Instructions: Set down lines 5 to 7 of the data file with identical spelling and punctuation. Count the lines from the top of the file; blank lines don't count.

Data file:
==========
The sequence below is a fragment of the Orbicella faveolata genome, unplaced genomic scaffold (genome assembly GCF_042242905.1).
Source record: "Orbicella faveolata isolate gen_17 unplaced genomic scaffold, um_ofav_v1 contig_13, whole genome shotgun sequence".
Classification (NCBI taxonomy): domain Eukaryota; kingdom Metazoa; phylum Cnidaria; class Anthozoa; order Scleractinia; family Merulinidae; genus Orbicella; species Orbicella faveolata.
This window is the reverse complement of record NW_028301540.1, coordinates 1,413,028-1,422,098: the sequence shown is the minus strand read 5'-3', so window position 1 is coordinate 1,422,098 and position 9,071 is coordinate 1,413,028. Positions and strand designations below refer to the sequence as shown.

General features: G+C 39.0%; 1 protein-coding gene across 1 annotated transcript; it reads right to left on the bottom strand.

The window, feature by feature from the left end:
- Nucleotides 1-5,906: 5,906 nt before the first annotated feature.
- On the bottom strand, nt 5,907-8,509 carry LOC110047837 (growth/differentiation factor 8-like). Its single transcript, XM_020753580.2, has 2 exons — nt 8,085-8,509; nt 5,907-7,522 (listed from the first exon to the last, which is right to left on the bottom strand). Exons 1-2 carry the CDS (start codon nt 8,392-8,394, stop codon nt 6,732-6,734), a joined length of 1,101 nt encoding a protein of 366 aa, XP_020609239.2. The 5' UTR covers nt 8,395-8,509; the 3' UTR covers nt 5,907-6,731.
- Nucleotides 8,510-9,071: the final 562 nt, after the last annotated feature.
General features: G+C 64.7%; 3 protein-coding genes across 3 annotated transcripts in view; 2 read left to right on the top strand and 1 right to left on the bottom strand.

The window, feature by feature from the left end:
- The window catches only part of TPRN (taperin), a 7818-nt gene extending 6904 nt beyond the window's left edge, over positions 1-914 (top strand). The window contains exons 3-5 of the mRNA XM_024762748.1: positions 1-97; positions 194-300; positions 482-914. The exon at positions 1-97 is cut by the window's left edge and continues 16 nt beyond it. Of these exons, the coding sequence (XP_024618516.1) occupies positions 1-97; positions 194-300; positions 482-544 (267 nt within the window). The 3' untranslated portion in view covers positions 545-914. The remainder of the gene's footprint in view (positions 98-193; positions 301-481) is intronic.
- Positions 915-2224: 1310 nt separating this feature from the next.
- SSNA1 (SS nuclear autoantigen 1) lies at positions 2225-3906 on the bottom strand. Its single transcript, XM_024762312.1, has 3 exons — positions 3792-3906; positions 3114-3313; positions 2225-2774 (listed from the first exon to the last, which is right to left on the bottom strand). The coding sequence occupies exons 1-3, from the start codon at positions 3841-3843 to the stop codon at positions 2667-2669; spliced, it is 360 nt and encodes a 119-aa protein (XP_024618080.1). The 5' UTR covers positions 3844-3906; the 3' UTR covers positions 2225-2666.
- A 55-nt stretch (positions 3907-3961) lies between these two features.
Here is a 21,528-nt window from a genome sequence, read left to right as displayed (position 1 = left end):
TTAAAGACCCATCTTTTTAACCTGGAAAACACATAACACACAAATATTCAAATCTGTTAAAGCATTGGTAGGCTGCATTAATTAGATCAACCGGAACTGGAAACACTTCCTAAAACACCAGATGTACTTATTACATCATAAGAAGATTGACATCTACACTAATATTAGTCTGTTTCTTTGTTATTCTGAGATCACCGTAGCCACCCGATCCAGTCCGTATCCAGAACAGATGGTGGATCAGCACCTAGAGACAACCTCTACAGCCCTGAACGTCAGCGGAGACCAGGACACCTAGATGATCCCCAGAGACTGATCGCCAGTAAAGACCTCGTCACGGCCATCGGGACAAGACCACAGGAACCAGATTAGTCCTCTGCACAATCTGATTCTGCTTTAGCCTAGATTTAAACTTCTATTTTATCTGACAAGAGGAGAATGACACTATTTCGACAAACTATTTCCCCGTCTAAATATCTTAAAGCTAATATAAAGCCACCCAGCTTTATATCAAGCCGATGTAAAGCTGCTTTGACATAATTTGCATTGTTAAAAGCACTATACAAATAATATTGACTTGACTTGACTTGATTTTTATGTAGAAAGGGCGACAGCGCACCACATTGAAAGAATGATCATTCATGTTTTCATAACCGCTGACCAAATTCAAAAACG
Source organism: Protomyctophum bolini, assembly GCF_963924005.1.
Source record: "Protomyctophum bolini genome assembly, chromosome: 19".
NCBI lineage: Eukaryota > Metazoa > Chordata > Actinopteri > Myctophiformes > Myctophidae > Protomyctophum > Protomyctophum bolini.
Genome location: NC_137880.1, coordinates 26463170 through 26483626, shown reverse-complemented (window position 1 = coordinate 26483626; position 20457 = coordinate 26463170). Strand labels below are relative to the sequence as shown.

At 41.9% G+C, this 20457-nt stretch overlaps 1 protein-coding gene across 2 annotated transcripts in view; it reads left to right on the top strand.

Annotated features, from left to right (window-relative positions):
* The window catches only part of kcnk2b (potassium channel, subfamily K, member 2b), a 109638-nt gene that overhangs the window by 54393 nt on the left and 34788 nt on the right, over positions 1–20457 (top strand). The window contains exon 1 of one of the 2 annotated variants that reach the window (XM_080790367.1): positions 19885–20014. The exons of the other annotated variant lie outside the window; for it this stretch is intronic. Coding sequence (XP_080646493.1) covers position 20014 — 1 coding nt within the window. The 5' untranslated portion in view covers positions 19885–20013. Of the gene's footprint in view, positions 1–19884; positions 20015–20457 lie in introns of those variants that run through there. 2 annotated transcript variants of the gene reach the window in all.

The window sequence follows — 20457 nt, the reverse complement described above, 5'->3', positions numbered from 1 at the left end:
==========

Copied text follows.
General features: G+C 39.0%; 1 protein-coding gene across 1 annotated transcript; it reads right to left on the bottom strand.

The window, feature by feature from the left end:
- Nucleotides 1-5,906: 5,906 nt before the first annotated feature.